A few years ago I asked for a great challenge (from Earl Reece at the Earl Smith Strand) for my show that year. Earl mentioned how much he loved the musicians I had done a few years prior and how great he thought a show full of musicians would be. After my initial excitement I realized that I was quite rusty at painting people (it had been years after all). I pushed through and had a blast getting ready for that show through finding musicians who were not only wonderful to listen to but fun to sketch as well.
I don’t even remember the exact assignment. I blocked it out of my memory. It was done during my time at the Creative Circus; from what I remember we had to choose a culture, insect, museum and create an ‘exhibit’ to brand. This assignment caused nights often lasting until 4am cutting, collaging, meticulously gluing and self-critiquing just to be told the next day by the professor that “ehhh, it’s okay.” It was good for my character, right?
I had the huge honor of creating two paintings with two third grade classes of lil’ artists at the Trinity School in Atlanta. One painting ended up being cars (Atlanta traffic to be exact) and the other painting consisted of dogs (duh!). Here are the preliminary sketches for the dog painting. The end results were beautiful and I was lucky to have such talented little artists to make these ideas come to fruition so nicely!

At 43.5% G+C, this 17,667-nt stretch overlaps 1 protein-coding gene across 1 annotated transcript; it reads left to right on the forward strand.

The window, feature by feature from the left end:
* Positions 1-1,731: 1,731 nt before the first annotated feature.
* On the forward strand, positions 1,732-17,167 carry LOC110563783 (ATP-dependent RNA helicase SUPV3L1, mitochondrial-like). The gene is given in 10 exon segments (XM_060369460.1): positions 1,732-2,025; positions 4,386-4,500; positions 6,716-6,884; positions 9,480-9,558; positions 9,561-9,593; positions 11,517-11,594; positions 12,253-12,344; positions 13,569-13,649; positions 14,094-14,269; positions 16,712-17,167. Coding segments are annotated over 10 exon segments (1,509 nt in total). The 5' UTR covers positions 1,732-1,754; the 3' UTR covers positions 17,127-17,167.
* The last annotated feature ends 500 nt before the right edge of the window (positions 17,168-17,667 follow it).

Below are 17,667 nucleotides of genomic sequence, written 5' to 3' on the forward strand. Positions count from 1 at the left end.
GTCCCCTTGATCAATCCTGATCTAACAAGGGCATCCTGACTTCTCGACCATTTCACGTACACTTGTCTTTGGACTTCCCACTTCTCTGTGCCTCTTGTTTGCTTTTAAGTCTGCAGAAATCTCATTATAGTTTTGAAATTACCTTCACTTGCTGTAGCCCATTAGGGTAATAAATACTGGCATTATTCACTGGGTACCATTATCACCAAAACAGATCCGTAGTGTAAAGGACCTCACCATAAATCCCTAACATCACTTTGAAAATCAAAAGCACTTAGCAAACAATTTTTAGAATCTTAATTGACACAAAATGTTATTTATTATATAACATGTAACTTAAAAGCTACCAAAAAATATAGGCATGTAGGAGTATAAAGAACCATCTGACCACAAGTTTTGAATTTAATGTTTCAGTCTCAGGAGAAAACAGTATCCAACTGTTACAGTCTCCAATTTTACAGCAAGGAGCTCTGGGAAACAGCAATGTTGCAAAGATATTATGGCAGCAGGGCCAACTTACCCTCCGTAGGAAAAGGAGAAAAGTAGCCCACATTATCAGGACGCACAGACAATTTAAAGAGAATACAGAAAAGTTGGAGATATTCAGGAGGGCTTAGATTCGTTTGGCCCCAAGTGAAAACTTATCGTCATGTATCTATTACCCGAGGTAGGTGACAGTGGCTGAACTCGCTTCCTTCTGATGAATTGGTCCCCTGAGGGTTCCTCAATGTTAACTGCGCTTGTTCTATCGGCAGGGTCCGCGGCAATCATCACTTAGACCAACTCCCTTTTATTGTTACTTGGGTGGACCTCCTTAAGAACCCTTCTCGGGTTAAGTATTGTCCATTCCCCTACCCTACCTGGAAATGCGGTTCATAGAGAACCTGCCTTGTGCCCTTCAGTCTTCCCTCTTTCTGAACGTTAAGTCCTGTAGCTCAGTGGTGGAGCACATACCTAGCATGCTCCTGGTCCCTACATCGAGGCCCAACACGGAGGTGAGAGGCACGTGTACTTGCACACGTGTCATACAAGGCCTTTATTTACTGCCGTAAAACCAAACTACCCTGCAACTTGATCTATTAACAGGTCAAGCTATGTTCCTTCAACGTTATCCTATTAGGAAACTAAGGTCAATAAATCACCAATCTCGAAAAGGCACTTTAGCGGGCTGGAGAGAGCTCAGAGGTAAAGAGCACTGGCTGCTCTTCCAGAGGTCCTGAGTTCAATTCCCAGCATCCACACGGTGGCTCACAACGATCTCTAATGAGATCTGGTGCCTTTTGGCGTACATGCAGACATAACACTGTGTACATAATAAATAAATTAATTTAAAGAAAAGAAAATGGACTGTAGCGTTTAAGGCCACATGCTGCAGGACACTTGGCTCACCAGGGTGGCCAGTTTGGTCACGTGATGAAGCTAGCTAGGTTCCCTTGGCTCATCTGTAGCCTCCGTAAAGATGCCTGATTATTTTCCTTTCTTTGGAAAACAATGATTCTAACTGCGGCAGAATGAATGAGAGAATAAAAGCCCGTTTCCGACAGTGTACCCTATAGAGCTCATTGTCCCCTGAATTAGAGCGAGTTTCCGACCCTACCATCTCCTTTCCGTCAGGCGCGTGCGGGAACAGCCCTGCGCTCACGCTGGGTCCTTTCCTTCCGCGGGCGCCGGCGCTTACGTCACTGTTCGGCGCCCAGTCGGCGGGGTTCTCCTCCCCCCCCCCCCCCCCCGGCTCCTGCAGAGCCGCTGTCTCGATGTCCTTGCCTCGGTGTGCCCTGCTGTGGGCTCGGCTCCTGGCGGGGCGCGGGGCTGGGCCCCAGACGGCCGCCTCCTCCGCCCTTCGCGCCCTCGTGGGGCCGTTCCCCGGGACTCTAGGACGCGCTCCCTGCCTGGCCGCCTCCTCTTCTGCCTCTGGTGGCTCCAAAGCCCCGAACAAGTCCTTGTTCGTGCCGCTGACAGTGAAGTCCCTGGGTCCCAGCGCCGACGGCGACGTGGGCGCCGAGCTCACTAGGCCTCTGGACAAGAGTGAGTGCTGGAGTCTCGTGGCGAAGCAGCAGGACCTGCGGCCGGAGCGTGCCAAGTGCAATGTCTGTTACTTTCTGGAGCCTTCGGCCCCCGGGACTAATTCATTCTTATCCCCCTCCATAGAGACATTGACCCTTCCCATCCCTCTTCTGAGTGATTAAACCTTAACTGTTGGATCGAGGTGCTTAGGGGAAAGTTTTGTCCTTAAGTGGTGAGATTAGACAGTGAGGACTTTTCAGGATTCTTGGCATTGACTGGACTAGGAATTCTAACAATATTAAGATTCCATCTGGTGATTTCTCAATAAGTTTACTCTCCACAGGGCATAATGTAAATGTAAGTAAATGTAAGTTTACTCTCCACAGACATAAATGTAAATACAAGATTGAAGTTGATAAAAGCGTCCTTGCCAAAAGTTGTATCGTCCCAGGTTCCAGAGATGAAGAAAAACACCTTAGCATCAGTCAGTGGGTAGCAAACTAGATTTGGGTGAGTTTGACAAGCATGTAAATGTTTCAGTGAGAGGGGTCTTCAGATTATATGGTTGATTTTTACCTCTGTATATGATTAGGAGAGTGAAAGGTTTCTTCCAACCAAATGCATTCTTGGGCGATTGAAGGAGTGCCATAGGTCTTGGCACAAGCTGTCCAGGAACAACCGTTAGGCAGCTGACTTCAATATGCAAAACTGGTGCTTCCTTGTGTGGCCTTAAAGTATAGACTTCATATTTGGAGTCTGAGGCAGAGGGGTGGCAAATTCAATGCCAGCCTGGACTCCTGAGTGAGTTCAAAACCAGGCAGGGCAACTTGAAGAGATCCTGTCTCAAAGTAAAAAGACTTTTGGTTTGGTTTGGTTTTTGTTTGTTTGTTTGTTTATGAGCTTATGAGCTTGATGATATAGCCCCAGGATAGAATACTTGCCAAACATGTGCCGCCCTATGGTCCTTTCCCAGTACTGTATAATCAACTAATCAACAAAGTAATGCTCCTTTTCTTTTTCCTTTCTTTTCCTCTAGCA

I had a self-portrait assignment during my senior of high school. As much as I dreaded that project (I disliked drawing people as I felt that I was not good at it and thus avoided anything other than cartoon-ish drawings of people), it was a project that acted as a springboard for the confidence I would need to go into the art program in college. I appreciate Ashley Hosey very much; I am sure I was not the most pleasant high schooler when given that assignment! The faces below are actually sketches during my time at the Creative Circus in Atlanta. I was creating book covers of typography faces. The larger profile sketch ended up being created in all words as the front cover and a variation of the big eye/little eye sketch was created in all words for the back cover.